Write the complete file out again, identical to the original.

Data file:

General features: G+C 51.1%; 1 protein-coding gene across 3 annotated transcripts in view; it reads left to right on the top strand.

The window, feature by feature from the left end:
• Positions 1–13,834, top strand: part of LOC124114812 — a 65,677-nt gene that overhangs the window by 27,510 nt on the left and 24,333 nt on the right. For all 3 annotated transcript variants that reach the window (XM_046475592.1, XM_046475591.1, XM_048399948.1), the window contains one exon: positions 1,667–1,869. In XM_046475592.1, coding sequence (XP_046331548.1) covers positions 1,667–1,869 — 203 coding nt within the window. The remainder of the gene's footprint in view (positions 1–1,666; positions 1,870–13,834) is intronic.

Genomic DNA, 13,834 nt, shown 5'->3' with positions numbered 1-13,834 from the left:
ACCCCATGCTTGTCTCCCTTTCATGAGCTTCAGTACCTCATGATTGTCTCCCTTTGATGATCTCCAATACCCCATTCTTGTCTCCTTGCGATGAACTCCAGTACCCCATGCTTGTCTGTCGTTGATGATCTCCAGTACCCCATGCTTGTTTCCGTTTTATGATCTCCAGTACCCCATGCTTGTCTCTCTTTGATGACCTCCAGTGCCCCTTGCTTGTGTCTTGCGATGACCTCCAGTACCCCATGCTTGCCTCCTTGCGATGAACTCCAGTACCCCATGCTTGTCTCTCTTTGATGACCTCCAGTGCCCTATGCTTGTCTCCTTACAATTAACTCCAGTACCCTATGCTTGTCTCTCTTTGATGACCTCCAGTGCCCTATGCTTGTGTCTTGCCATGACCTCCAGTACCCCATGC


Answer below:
General features: G+C 51.1%; 1 protein-coding gene across 3 annotated transcripts in view; it reads left to right on the top strand.

The window, feature by feature from the left end:
• Positions 1–13,834, top strand: part of LOC124114812 — a 65,677-nt gene that overhangs the window by 27,510 nt on the left and 24,333 nt on the right. For all 3 annotated transcript variants that reach the window (XM_046475592.1, XM_046475591.1, XM_048399948.1), the window contains one exon: positions 1,667–1,869. In XM_046475592.1, coding sequence (XP_046331548.1) covers positions 1,667–1,869 — 203 coding nt within the window. The remainder of the gene's footprint in view (positions 1–1,666; positions 1,870–13,834) is intronic.

Genomic DNA, 13,834 nt, shown 5'->3' with positions numbered 1-13,834 from the left:
ACCCCATGCTTGTCTCCCTTTCATGAGCTTCAGTACCTCATGATTGTCTCCCTTTGATGATCTCCAATACCCCATTCTTGTCTCCTTGCGATGAACTCCAGTACCCCATGCTTGTCTGTCGTTGATGATCTCCAGTACCCCATGCTTGTTTCCGTTTTATGATCTCCAGTACCCCATGCTTGTCTCTCTTTGATGACCTCCAGTGCCCCTTGCTTGTGTCTTGCGATGACCTCCAGTACCCCATGCTTGCCTCCTTGCGATGAACTCCAGTACCCCATGCTTGTCTCTCTTTGATGACCTCCAGTGCCCTATGCTTGTCTCCTTACAATTAACTCCAGTACCCTATGCTTGTCTCTCTTTGATGACCTCCAGTGCCCTATGCTTGTGTCTTGCCATGACCTCCAGTACCCCATGC